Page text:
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How green is Ireland?

Photo Credit:Tourism Ireland

by Agnes Chung

 

As St. Patrick’s Day approaches, expect to see more green everywhere. The celebration on March 17 honours the “Apostle of Ireland”, Saint Patrick, a Romano-British Christian missionary and bishop who was instrumental in spreading the gospel in Ireland during the fifth century.

“Dublin has the largest St. Patrick’s Day festivity lasting over a week with a big parade, lots of music and events,” says Dana Welch, manager for Tourism Ireland in Canada. Welch adds that about 300 iconic sites and landmarks around the world will be illuminated in green on March 17, including Canadian landmarks such as, Canada Place Sails, Whistler Village and Niagara Falls.

It’s a Tourism Ireland Global Greening Initiative that celebrates St. Patrick’s Day and the island of Ireland on a global scale. Outside of Ireland, Manhattan in New York City hosts the world’s single largest St. Patrick’s Day celebration.

This day also marks the national day for the Republic of Ireland. Politically, the island of Ireland houses two countries: the Republic of Ireland, and Northern Ireland (which forms part of the United Kingdom of Great Britain and Northern Ireland).

Forty shades of green
Blue is the original colour associated with St. Patrick’s Day. The colour green traces its roots to Irish political history, according to Dr. Timothy McMahon of the American Conference for Irish Studies in a Time’s article.

“The lush landscape is how the colour green is associated with Ireland,” shares Welch. Late American singer-songwriter Johnny Cash best described it in his famous 1959 song “Forty Shades of Green” on his trip to Ireland 60 years ago.

“The island’s mild climate and warm waters of the Gulf Stream keep the fields green year round, Ireland has many golf courses and it’s one of the Irish flag colours,” explains Welch. It is also the colour of the shamrock, Ireland’s national flower. Legend has it that Saint Patrick, Ireland’s prominent patron saint, used the shamrock’s three heart-shaped leaves to illustrate the Holy Trinity.
Ireland is probably the most evocative region in Europe, one epitomized by its rich history and captivating landscape. Breathtaking sceneries span rugged coastline and verdant terrain sprinkled with magnificent, yet seemingly derelict castles perched atop rolling hills.

Irish medieval castles erupt with epic tales and intrigue of chieftains who once lived in these fortified homes built for defence. Bunratty Castle and Blarney Castle are the two most popular travel attractions. A number of castles have also been converted to luxury hotels like the Ashford Castle and Dromoland Castle.

“Céad Míle Fáilte (a hundred thousand welcomes in Irish Gaelic) truly rings through Ireland,” shares Welch. “We often hear from people who returned from Ireland, that Irish people are genuinely friendly and warm,” she adds. Music is an important part of the Irish culture. The Irish harp is the national symbol of Ireland.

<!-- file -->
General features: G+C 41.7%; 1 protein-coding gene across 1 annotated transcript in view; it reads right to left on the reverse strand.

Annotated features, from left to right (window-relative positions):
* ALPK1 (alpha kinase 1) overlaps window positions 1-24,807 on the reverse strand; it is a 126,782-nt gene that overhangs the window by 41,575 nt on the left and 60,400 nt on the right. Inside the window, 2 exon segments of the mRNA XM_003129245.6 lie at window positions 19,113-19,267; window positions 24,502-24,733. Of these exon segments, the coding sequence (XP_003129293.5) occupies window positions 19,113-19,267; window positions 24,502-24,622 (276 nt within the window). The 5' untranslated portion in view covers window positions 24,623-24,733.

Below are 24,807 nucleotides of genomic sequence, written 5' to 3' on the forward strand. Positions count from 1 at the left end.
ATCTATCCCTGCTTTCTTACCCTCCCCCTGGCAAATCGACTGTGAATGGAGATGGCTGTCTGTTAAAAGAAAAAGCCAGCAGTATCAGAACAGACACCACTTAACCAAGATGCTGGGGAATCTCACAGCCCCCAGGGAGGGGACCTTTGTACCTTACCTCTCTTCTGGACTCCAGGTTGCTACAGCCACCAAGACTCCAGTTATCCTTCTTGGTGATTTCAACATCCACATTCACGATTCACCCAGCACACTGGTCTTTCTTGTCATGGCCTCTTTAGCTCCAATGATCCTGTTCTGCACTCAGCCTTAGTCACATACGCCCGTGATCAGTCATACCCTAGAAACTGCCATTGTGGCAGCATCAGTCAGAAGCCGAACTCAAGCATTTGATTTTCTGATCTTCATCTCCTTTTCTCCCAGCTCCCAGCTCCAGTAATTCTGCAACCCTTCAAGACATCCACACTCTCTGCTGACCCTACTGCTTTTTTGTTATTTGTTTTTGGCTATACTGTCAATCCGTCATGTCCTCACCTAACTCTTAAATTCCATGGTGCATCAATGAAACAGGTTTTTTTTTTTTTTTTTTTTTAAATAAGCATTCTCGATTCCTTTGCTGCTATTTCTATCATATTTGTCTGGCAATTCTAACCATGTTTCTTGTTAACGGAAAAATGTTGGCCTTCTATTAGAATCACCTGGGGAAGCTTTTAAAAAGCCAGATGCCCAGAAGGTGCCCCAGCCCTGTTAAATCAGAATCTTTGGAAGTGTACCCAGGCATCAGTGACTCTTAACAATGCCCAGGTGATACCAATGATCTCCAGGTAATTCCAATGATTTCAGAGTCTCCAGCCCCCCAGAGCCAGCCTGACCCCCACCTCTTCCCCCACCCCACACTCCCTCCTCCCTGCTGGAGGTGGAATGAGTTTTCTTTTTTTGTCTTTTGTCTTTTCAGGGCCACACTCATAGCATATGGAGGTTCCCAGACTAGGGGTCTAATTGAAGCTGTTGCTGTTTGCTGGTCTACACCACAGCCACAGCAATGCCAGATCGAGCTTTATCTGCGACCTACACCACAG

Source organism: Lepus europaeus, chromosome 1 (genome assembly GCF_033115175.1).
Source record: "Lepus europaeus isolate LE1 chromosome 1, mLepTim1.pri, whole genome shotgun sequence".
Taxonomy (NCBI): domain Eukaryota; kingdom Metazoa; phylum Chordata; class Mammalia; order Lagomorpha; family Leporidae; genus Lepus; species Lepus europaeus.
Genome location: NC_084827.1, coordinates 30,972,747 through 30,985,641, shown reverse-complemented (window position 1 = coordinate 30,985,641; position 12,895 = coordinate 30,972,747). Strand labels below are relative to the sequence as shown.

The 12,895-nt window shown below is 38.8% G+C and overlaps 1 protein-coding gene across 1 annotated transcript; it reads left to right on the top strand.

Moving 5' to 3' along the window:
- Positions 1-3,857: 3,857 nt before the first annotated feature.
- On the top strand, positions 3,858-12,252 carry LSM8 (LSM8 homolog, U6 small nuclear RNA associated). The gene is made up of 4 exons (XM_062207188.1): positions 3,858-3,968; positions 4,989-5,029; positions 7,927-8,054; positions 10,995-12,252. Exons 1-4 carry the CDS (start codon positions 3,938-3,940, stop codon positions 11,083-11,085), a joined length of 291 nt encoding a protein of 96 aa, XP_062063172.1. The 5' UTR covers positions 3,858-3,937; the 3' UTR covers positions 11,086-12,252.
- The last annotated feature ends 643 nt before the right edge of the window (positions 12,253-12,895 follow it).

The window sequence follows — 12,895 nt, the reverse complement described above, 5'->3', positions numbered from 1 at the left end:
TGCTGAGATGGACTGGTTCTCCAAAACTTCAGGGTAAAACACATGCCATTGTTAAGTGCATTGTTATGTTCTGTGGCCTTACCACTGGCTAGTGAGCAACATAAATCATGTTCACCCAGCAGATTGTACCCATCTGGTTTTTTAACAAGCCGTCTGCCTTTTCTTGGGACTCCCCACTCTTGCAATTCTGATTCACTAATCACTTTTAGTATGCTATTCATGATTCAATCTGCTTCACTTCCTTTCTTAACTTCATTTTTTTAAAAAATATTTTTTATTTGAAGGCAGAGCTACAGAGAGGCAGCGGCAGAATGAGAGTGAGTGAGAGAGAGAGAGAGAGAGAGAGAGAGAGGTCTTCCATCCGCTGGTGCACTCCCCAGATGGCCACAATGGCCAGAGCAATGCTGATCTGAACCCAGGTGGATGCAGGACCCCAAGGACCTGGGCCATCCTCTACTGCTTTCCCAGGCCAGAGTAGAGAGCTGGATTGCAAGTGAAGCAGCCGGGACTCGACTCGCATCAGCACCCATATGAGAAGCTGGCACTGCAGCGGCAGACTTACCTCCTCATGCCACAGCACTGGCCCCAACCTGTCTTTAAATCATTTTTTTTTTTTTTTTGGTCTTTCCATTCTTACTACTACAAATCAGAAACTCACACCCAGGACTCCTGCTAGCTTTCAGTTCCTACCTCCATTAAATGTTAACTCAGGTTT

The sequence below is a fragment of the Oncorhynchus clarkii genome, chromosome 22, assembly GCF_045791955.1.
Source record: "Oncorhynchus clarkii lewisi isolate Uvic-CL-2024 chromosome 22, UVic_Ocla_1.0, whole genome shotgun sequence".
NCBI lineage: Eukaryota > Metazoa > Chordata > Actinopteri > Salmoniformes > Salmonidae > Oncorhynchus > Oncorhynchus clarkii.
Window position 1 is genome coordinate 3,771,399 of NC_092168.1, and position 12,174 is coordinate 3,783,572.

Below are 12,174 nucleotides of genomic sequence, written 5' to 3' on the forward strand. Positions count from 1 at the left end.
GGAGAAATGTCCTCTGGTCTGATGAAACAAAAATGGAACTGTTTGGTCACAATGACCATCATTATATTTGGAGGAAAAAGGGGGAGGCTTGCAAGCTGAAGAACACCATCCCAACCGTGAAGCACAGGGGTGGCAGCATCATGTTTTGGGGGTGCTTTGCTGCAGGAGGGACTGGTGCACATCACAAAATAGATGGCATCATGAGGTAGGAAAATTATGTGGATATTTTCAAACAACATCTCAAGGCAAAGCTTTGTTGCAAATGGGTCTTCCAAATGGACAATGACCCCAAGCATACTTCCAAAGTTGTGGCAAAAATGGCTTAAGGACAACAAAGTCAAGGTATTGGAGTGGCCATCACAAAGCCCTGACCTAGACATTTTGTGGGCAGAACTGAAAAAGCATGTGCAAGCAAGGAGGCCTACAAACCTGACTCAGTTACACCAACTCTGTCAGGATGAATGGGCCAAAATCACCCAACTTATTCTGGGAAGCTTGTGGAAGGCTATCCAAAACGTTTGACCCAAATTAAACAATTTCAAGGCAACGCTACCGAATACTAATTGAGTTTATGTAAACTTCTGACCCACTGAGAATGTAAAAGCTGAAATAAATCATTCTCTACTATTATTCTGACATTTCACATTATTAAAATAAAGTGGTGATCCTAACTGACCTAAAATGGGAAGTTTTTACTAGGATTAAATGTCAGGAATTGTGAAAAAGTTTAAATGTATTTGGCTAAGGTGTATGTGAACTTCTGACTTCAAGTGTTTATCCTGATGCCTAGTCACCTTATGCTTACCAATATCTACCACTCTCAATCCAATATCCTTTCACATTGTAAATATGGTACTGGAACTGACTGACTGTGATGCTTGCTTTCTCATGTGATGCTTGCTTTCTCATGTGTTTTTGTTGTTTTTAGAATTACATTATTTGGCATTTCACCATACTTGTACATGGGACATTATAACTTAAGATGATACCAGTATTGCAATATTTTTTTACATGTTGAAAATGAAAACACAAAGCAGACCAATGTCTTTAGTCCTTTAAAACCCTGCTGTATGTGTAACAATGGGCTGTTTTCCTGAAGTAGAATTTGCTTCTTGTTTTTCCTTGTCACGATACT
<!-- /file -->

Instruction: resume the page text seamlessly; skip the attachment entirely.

More than soda bread and stew
Traditional Irish cuisine is hearty comfort food at its best. While soda bread, lamb stew, boxty (potato pancake) and colcannon (mashed potato with chopped kale or cabbage, green onion, cream and butter) remain classic dishes, innovative Irish chefs like Kevin Dundon and Donal Skehan are creating new flavours with locally-sourced ingredients.

A taste of the famous Guinness, an Irish dry stout (dark beer), and the country’s delectable cuisine is a must on an Irish trip. “Ireland is not on the foodie destination list, but visitors are pleasantly surprised by the great food as they are not expecting it,” says Welch. “Ireland has Michelin-star-rated restaurants, and even in the pubs you get great food. We have incredible fresh local produce, seafood and the food scene is really growing.”

Irish seaweed, the ‘green food’ often hailed as ‘the new kale’ has caught the interest of health food lovers. Welch mentions Dr. Prannie Rhatigan, a medical doctor who specializes in Irish seaweed – and Lough Hyne, near Cork, that offers different kinds of seafood, fauna and flora, and bioluminescent experience. Lough Hyne is Ireland’s first marine nature reserve and unique sea-water lake.

Hockey and the Irish connection
Irish influence extends beyond St. Patrick’s Day. According to the Irish documentary, Puc na nGael (Puck of the Irish), Irish settlers played a key role in developing Canadian ice hockey. In the film, Irish hurling legend Ger Loughnane revealed how Irish immigrants who settled in Canada over 200 years ago, played a pivotal part in creating the game from the start on a frozen pond in Nova Scotia. Highlights include interviews with renowned ice hockey players like Brendan Shanahan and Geraldine Hearney, and the Irish affiliation to the Montreal Canadiens and Maple Leafs.
So, just how green is this island? “From space you can see the ‘Emerald Isle’ is very green,” tweeted former NASA astronaut Terry Virts on St. Patrick’s Day in 2015.

 

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